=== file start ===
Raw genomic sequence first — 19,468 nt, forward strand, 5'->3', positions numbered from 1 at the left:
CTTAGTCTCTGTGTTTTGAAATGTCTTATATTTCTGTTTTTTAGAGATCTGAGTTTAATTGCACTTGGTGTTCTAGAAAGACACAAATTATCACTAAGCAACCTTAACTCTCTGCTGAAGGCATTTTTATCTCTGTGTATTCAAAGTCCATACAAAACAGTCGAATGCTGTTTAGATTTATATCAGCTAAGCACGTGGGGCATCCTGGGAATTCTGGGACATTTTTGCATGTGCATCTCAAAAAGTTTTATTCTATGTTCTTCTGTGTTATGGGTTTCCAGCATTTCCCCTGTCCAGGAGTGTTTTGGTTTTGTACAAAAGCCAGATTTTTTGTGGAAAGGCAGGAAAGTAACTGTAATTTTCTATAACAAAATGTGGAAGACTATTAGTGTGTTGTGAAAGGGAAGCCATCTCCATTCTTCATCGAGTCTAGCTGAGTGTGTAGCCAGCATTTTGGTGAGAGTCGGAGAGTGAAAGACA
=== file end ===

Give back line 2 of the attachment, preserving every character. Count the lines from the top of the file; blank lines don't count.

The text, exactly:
CTTAGTCTCTGTGTTTTGAAATGTCTTATATTTCTGTTTTTTAGAGATCTGAGTTTAATTGCACTTGGTGTTCTAGAAAGACACAAATTATCACTAAGCAACCTTAACTCTCTGCTGAAGGCATTTTTATCTCTGTGTATTCAAAGTCCATACAAAACAGTCGAATGCTGTTTAGATTTATATCAGCTAAGCACGTGGGGCATCCTGGGAATTCTGGGACATTTTTGCATGTGCATCTCAAAAAGTTTTATTCTATGTTCTTCTGTGTTATGGGTTTCCAGCATTTCCCCTGTCCAGGAGTGTTTTGGTTTTGTACAAAAGCCAGATTTTTTGTGGAAAGGCAGGAAAGTAACTGTAATTTTCTATAACAAAATGTGGAAGACTATTAGTGTGTTGTGAAAGGGAAGCCATCTCCATTCTTCATCGAGTCTAGCTGAGTGTGTAGCCAGCATTTTGGTGAGAGTCGGAGAGTGAAAGACA